Whatever the month, whatever the season, the farming calendar is always full of things to do.

From weaning calves and maintenance work right the way through to haymaking and crop harvesting, Waterman's Country Supplies will take you through all the agricultural milestones that you'll encounter in a typical year of farming...

Winter - January - March


The new year usually allows farmers a bit of breathing space from the jobs and tasks in December, but it's not long before arable farmers start thinking about slurry, silage and hay...

On the other hand, those who deal with livestock will be thinking about weaning carves in the last weeks of January.

In terms of overall farming duties, January is a good time to think about preparation and maintenance; including repair, all-round cleaning work and machinery checks.


Completing and continuing your maintenance checklist will be your first priority in the beginning of February.

You'll be looking at spreading slurry as and when the weather conditions improve and temperatures become a little milder.

Remember, February is a short month and calving season will come up fast, so make sure you're as prepared as possible.


March = Carving Season! Things are going to get busy for you during this month as you'll have thinking about cows and lambing at the beginning of March, looking after lambs and ewes almost tirelessly. This will be an exhausting period for farmers, so do everything you possibly can preparation-wise to keep your head above water in the months and weeks prior.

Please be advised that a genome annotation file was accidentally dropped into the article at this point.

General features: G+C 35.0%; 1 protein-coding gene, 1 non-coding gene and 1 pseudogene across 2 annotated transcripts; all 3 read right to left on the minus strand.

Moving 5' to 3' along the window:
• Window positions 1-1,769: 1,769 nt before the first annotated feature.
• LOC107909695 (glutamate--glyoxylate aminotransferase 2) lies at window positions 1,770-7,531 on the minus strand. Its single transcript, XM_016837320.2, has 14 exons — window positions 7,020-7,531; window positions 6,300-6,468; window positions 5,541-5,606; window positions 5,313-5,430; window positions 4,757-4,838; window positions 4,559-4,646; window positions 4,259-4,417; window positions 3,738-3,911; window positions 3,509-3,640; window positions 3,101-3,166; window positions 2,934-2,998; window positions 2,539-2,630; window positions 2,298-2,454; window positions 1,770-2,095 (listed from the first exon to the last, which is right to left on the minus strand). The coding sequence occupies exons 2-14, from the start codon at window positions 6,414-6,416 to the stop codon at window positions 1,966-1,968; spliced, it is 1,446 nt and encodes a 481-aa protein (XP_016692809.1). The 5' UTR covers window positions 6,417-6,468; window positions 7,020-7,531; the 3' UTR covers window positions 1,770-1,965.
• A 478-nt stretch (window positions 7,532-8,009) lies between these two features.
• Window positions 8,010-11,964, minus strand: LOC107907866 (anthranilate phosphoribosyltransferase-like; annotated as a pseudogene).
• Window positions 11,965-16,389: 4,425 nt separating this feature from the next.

Slurry spreading will be ticking over in March, along with sowing the sugar beet, fertilising and crop-spraying.

Spring - April - June


Carving will continue through April, with ear tagging and passport identification required by law. The lambing season will usually be completed by the end of this month but protection from predators will need to be considered as your stock will be at their most vulnerable.

Grazing fields will be fertilised to enhance growth as the weather improves over the Spring months. Cereal crops will also needed to be sprayed with fertiliser and pesticides too.


Your livestock will stop grazing the silage field and in May you will also spread fertiliser to induce 6 weeks of growth before silaging happens. Lambs will receive an ear notch and be ear tagged for identification, they'll then have their tails cut to prevent flies and pests from breeding in the wool and will be castrated over the course of this month.

May is also a time for crop spraying, muck spreading, general cleaning of the livestock housing as well as all round maintenance and repair work.


June is a month focused on shearing and grooming to keep your sheep in the best shape possible. They'll be bathed to tackle worms, disease and to promote overall well being. Carves conceived in Spring will also be dehorned.

Silaging will carry on throughout June and the haymaking process will commence for farmers as they look towards preparing livestock feed for the winter season.

The end of May and beginning of June also signals the start of summer and the beginning of show season which is an exciting time for many farmers looking to showcase their livestock around various country fairs and events.